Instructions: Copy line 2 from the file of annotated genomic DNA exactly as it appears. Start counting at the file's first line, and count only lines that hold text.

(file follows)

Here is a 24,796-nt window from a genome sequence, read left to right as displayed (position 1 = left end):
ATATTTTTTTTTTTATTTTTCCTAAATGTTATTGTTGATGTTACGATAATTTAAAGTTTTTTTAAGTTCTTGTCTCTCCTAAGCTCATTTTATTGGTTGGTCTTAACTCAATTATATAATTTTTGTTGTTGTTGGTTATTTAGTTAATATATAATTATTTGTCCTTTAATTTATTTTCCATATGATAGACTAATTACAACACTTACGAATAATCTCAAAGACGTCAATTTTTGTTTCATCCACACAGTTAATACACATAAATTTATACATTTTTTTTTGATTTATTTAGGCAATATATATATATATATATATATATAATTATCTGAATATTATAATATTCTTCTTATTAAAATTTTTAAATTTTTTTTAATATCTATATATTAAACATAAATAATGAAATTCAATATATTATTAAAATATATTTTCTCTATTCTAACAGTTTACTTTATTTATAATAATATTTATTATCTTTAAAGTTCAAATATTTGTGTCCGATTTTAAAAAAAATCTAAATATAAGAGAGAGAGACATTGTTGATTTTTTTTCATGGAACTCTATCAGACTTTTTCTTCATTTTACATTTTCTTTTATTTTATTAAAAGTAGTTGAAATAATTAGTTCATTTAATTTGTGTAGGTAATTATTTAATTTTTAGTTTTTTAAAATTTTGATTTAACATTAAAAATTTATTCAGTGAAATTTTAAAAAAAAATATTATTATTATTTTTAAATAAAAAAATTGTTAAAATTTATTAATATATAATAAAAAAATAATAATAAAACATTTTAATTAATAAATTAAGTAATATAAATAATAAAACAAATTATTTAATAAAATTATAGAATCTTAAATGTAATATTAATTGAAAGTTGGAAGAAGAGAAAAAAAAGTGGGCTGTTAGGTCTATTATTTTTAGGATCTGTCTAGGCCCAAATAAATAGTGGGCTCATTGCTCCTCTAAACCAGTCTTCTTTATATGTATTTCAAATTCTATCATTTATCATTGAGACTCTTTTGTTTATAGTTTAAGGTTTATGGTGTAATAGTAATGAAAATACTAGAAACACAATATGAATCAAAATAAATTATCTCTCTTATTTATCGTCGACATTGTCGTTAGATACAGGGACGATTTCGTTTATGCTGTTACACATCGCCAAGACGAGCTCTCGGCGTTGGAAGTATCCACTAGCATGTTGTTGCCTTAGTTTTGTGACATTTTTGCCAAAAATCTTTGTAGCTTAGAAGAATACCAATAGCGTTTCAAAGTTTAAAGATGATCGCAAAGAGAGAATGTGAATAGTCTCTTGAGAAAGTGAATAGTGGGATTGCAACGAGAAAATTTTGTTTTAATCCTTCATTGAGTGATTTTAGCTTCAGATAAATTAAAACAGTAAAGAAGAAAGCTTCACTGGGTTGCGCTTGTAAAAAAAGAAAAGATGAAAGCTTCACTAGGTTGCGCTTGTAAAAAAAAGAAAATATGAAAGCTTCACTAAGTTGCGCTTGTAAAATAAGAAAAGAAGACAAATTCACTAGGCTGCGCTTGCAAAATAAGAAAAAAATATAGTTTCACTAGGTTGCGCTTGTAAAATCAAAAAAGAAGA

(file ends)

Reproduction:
ATATTTTTTTTTTTATTTTTCCTAAATGTTATTGTTGATGTTACGATAATTTAAAGTTTTTTTAAGTTCTTGTCTCTCCTAAGCTCATTTTATTGGTTGGTCTTAACTCAATTATATAATTTTTGTTGTTGTTGGTTATTTAGTTAATATATAATTATTTGTCCTTTAATTTATTTTCCATATGATAGACTAATTACAACACTTACGAATAATCTCAAAGACGTCAATTTTTGTTTCATCCACACAGTTAATACACATAAATTTATACATTTTTTTTTGATTTATTTAGGCAATATATATATATATATATATATATAATTATCTGAATATTATAATATTCTTCTTATTAAAATTTTTAAATTTTTTTTAATATCTATATATTAAACATAAATAATGAAATTCAATATATTATTAAAATATATTTTCTCTATTCTAACAGTTTACTTTATTTATAATAATATTTATTATCTTTAAAGTTCAAATATTTGTGTCCGATTTTAAAAAAAATCTAAATATAAGAGAGAGAGACATTGTTGATTTTTTTTCATGGAACTCTATCAGACTTTTTCTTCATTTTACATTTTCTTTTATTTTATTAAAAGTAGTTGAAATAATTAGTTCATTTAATTTGTGTAGGTAATTATTTAATTTTTAGTTTTTTAAAATTTTGATTTAACATTAAAAATTTATTCAGTGAAATTTTAAAAAAAAATATTATTATTATTTTTAAATAAAAAAATTGTTAAAATTTATTAATATATAATAAAAAAATAATAATAAAACATTTTAATTAATAAATTAAGTAATATAAATAATAAAACAAATTATTTAATAAAATTATAGAATCTTAAATGTAATATTAATTGAAAGTTGGAAGAAGAGAAAAAAAAGTGGGCTGTTAGGTCTATTATTTTTAGGATCTGTCTAGGCCCAAATAAATAGTGGGCTCATTGCTCCTCTAAACCAGTCTTCTTTATATGTATTTCAAATTCTATCATTTATCATTGAGACTCTTTTGTTTATAGTTTAAGGTTTATGGTGTAATAGTAATGAAAATACTAGAAACACAATATGAATCAAAATAAATTATCTCTCTTATTTATCGTCGACATTGTCGTTAGATACAGGGACGATTTCGTTTATGCTGTTACACATCGCCAAGACGAGCTCTCGGCGTTGGAAGTATCCACTAGCATGTTGTTGCCTTAGTTTTGTGACATTTTTGCCAAAAATCTTTGTAGCTTAGAAGAATACCAATAGCGTTTCAAAGTTTAAAGATGATCGCAAAGAGAGAATGTGAATAGTCTCTTGAGAAAGTGAATAGTGGGATTGCAACGAGAAAATTTTGTTTTAATCCTTCATTGAGTGATTTTAGCTTCAGATAAATTAAAACAGTAAAGAAGAAAGCTTCACTGGGTTGCGCTTGTAAAAAAAGAAAAGATGAAAGCTTCACTAGGTTGCGCTTGTAAAAAAAAGAAAATATGAAAGCTTCACTAAGTTGCGCTTGTAAAATAAGAAAAGAAGACAAATTCACTAGGCTGCGCTTGCAAAATAAGAAAAAAATATAGTTTCACTAGGTTGCGCTTGTAAAATCAAAAAAGAAGA